Thursday, December 12, 2013

The Circle of Thirteen by William Petrocelli

The Circle of Thirteen
In 2082, a catastrophic explosion rocks the dedication ceremony of the new United Nations in New York City. Security Director Julia Moro is on the job, chasing after the misogynistic leader of Patria, a long-disbanded international terrorist organization now being whispered about again on the streets. This dangerous, shadowy figure has been linked to several bombing attempts and vicious attacks on women, including the Women of Peace—an organization headed by thirteen bold women who have risked their lives to restore worldwide peace. As Julia’s investigation unfolds, a deep secret from her past threatens to strip her of everything she cherishes and plunge her into unrecoverable darkness.
This is probably the dullest book I’ve read this year. It started off slow, continued on slow, and ended slow. It is advertised as a thriller, but I have no idea how anyone could have chosen to describe this book as anything remotely thrilling.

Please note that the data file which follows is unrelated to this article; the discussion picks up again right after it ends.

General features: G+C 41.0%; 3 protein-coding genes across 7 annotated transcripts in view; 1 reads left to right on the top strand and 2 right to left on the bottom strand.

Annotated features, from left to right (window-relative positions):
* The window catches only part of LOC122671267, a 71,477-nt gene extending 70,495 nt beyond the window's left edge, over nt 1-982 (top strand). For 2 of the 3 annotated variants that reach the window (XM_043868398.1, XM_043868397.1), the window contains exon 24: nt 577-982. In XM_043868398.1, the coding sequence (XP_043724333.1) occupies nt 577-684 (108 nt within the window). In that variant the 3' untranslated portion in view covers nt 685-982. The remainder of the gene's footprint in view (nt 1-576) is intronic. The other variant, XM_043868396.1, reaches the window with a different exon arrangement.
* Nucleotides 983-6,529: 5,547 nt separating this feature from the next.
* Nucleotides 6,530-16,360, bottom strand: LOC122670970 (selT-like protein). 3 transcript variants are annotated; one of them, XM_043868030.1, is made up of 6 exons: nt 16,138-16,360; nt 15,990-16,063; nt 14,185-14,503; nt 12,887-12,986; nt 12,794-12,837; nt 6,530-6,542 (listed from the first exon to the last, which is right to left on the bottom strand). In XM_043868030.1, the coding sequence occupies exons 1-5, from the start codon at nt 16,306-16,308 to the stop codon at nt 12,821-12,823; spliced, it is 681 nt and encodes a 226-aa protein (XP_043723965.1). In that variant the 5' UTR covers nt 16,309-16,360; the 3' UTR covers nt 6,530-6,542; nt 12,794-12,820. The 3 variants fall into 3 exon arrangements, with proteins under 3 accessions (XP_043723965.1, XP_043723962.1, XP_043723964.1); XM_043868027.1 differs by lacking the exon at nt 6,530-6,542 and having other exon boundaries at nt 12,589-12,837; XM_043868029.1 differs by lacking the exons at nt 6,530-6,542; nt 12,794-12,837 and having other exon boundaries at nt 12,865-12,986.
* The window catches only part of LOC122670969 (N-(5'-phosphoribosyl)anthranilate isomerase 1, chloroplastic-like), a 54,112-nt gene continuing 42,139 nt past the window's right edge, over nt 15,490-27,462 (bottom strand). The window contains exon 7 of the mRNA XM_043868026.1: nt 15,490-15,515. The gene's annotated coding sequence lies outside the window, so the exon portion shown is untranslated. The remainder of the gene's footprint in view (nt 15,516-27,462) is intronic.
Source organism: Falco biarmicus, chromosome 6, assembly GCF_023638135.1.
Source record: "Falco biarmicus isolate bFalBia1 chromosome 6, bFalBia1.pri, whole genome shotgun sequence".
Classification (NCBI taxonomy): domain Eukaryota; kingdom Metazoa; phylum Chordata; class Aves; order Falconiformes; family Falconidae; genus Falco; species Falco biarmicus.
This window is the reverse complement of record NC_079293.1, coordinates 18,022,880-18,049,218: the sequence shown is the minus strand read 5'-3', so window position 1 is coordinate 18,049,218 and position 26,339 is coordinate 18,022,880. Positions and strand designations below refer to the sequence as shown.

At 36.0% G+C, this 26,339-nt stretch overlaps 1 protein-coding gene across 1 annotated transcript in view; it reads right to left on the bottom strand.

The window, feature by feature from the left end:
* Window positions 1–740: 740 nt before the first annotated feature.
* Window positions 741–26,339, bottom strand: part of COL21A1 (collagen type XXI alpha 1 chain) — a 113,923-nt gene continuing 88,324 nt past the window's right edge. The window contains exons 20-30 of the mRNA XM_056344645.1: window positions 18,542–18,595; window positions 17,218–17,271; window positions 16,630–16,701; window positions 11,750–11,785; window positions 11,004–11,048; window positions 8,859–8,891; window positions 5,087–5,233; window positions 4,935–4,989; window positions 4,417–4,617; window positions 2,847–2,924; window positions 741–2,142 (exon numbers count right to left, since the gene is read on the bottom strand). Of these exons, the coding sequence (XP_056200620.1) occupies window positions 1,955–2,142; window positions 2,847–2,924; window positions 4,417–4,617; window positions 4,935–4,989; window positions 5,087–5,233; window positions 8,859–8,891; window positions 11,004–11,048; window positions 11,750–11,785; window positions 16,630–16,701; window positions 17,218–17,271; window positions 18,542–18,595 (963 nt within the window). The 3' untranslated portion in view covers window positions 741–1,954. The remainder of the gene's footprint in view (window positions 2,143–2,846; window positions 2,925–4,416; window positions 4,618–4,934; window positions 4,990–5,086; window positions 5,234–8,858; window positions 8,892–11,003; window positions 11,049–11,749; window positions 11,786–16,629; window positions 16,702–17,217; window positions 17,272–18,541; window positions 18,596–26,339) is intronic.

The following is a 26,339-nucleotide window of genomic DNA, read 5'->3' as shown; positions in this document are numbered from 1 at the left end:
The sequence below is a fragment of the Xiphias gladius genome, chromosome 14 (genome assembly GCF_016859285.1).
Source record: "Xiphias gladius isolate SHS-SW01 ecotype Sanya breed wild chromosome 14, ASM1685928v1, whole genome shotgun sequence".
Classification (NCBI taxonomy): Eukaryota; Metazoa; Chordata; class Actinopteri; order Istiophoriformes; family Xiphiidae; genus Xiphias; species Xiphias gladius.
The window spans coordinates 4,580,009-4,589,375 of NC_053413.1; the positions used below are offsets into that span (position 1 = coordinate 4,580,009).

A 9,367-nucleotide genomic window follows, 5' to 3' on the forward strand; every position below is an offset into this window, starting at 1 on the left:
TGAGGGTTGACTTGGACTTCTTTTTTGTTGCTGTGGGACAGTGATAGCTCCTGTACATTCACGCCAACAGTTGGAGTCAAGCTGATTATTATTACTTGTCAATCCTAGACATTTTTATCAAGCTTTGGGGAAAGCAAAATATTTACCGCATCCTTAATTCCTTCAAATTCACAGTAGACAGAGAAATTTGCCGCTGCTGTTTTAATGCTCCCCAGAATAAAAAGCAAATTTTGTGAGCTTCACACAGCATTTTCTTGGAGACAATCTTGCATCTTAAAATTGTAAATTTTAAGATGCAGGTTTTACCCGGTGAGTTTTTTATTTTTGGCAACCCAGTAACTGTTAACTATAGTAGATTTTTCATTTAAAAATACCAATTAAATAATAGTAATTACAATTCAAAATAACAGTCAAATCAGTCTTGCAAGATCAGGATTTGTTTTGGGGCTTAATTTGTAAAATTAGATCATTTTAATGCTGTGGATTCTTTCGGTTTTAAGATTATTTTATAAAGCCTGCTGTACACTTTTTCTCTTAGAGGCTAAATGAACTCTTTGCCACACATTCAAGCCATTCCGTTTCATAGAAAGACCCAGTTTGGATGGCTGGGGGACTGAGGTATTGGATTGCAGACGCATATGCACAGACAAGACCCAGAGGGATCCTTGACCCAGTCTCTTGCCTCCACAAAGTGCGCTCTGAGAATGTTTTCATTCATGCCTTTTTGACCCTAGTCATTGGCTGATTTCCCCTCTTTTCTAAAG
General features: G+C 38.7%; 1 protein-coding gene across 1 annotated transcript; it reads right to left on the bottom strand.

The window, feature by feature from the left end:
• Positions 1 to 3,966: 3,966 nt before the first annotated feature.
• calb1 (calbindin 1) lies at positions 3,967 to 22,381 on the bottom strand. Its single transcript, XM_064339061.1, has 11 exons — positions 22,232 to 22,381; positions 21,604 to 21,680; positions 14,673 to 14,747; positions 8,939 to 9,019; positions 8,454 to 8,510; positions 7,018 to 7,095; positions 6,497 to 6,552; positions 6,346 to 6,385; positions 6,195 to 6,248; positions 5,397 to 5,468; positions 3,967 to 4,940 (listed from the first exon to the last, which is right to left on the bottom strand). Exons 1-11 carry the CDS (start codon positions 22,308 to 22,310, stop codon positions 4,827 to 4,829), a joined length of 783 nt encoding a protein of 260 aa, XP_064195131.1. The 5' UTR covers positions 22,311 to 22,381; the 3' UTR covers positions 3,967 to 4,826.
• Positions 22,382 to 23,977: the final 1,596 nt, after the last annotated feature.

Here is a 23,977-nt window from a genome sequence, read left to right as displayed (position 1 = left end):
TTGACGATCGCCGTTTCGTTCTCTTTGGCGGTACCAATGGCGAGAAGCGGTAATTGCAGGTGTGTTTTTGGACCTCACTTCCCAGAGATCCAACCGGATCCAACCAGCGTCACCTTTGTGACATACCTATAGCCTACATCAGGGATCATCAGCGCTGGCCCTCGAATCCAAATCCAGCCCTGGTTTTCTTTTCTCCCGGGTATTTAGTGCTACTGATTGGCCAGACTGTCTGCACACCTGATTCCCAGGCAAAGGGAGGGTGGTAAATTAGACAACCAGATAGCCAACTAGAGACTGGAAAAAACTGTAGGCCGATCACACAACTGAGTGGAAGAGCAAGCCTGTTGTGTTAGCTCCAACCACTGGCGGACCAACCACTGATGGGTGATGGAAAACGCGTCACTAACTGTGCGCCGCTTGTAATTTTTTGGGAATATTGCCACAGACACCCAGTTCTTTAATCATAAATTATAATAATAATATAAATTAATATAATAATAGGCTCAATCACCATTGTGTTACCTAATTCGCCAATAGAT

I think one of the biggest issues the novel has is that it jumps too much from past to present, from one character to another. It got to the point where I remember picking the book up and not having a clue as to who was speaking or what was going on because it’d been jumping around so much. I usually enjoy books that move back and forwards in time, but this one was a mess for me.

And then the action itself. Although it deals with terrorist attacks and what-not, there is actually very little action that happens on the page and is not part of someone’s back-story. I found my mind wandering too much throughout reading it and it took me much longer to get through it than I wanted. This is not one I’d recommend unless you have just run out of your Lunesta and need a good night’s sleep.

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